Eat Donkasu Like a Whale

Eat Donkasu Like a Whale

Every month we pick a neighborhood and talk about the best food spots there each Monday. This month, we’re looking at Matjibs in Anam-dong, best known as the neighborhood housing Korea University. While it’s not well known for its food, Anam is home to a bunch of low-key spots that hold their own in Seoul’s culinary landscape. Especially for cheap, traditional, no-frills eats, Anam is worth the trek. 

No matter where you are in the world, college is a time of partying, experimentation, and eating like shit. Basically, you get a free several-year-long pass to fuck up as much as you can with few to no consequences. Why not eat literally whatever you want?

This kind of approach can go in one of two directions: you’re either talking about convenience store food, McDonalds, Taco Bell, etc. Basically, these are the foods that taste pretty good, but have little integrity or overall quality as food items. And for sure, there’s a time and a place for these dirty indulgences (namely, the time is after drinking, and the place is wherever you are after drinking). But the other route you can go in is probably preferable to most people.

These are the foods that are objectively bad for you, but are made with care, pride, and maybe even love. These are the foods with no chemicals, no preservatives, maybe just a lot of grease and fat. And if you’ve never craved them, there’s something wrong with you. If you’re in Anam, and like the university students who live there you’re looking for a cheap, big lunch that sates your craving for something less-than-healthy, we got you. Look no further than Gorae Donkasu [고래돈까스].

I’ll walk you through what happens at Gorae Donkasu, which by the way means “Whale Donkasu,” and you’ll see why. You walk through the door, and sit down. You don’t order, because there is no menu. They serve one single meal, and it consists of three courses, all of which are set. The first thing you’ll receive is a bowl of light noodle soup [칼국수…같은…것?]. The noodles are very thin, and the broth is a lightly peppery fish-based stock, topped with seaweed flakes and sesame seeds. It’s a really nice opener to the meal, but it’s also a little filling because of the noodles.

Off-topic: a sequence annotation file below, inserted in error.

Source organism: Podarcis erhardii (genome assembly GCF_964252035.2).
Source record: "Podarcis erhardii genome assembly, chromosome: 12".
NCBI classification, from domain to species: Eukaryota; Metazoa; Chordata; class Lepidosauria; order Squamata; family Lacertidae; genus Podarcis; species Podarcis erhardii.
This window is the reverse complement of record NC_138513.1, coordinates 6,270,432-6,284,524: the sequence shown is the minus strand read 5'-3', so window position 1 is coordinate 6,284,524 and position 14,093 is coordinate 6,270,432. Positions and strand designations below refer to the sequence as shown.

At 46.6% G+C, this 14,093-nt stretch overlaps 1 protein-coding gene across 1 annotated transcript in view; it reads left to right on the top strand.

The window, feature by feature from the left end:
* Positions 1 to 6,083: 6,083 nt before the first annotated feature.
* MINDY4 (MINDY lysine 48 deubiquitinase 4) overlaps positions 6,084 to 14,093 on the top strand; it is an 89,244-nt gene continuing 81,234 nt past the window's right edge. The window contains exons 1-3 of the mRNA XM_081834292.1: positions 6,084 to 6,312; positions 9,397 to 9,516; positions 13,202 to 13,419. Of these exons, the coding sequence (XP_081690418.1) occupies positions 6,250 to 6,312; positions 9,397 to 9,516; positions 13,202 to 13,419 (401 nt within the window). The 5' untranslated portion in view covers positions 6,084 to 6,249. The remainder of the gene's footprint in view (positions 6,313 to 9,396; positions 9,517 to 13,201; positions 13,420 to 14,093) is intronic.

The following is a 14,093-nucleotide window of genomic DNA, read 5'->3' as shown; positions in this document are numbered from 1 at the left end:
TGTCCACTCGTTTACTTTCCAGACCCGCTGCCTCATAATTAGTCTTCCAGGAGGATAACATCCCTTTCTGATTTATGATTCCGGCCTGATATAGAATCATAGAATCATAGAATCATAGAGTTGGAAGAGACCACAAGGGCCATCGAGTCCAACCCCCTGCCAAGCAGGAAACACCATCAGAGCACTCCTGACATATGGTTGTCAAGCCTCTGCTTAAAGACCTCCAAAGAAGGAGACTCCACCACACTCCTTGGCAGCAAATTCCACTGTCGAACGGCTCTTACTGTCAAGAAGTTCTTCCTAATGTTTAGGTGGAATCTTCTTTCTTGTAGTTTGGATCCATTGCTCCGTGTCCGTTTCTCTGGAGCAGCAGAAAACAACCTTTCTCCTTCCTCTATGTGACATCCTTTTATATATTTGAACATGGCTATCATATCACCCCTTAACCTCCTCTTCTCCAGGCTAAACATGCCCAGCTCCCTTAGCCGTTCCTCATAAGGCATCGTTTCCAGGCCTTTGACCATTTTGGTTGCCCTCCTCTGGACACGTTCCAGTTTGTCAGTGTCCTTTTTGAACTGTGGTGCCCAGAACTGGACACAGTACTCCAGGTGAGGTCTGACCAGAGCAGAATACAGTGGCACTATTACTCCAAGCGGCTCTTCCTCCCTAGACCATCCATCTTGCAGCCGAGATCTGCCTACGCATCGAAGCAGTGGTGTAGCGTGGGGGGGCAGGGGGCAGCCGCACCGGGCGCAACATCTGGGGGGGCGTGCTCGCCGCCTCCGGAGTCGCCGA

Next comes course two, a small bowl of rice and Japanese-style curry [카레], with pork, carrots, potatoes, and onions. Chances are, this curry at least comes from a curry cube, if not out of a packet. But it’s tasty regardless, and once again, due to the rice it fills you up. Unless you walked in exceedingly hungry, by this point you’re already at least halfway full.

But then, the main event. Gorae’s donkasu is actually 3 medium-sized donkasus, all for you. Cabbage salad and donkasu sauce on the side. Even disregarding the two appetizers you just had, this serving is massive. And, as you reasonably might expect from a place that makes only one thing, their donkasu is unreal. Lightly seasoned, expertly fried. The pork cutlet remains juicy and flavorful, and the panko exterior is ethereally crispy and light, with no hint of grease.

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Naturally, there are none of the standard donkasu variations; no cheese, no spicy sauce, none of it. This is just the old school business, and from the looks of the spot, they’ve been doing it this way for at least a few decades. Sometimes they’ll toss you a couple of fried potato wedges on the side, sometimes a few pickles in the salad. Other than these occasional flourishes, the offerings never change, and there’s no reason that they should.

I wanted to save this part for the end, because the focus of this piece is on the quality of the food. But you may have noticed that I mentioned it was cheap, and you’re probably now thinking, well, for three courses, what is cheap? How cheap are we talking? I mean, this spot is a lunch/chill dinner spot, but three courses is a fucking meal. Like, that’s some prix-fixe type business that just happens to occur at a donkasu spot. What’s a reasonable price for a three-course meal? What’s more than reasonable?

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Whatever your standards, Gorae charges ₩7,000. Yes, for all of that. The kind of meal where, if you can finish it, you were either fucking starving or you’re just a monster. 7k, giant meal, back to class. Gorae is quick, delicious, beyond filling, ridiculously cheap. Given the comparable price and the huge difference in quality and integrity, I would argue for this over fast food any day. I get it, sometimes you need some pork, some fried something, whatever. If you’re in Anam, Gorae Donkasu is the answer, period.

If you’ve been to Gorae Donkasu, let us know what you think. For another Anam-dong matjib, check out last week’s piece on this banging Dduk Mandu Guk spot.

Photo credits: @jjunnew_0325, @glory_jihwan, @a_xoxohl

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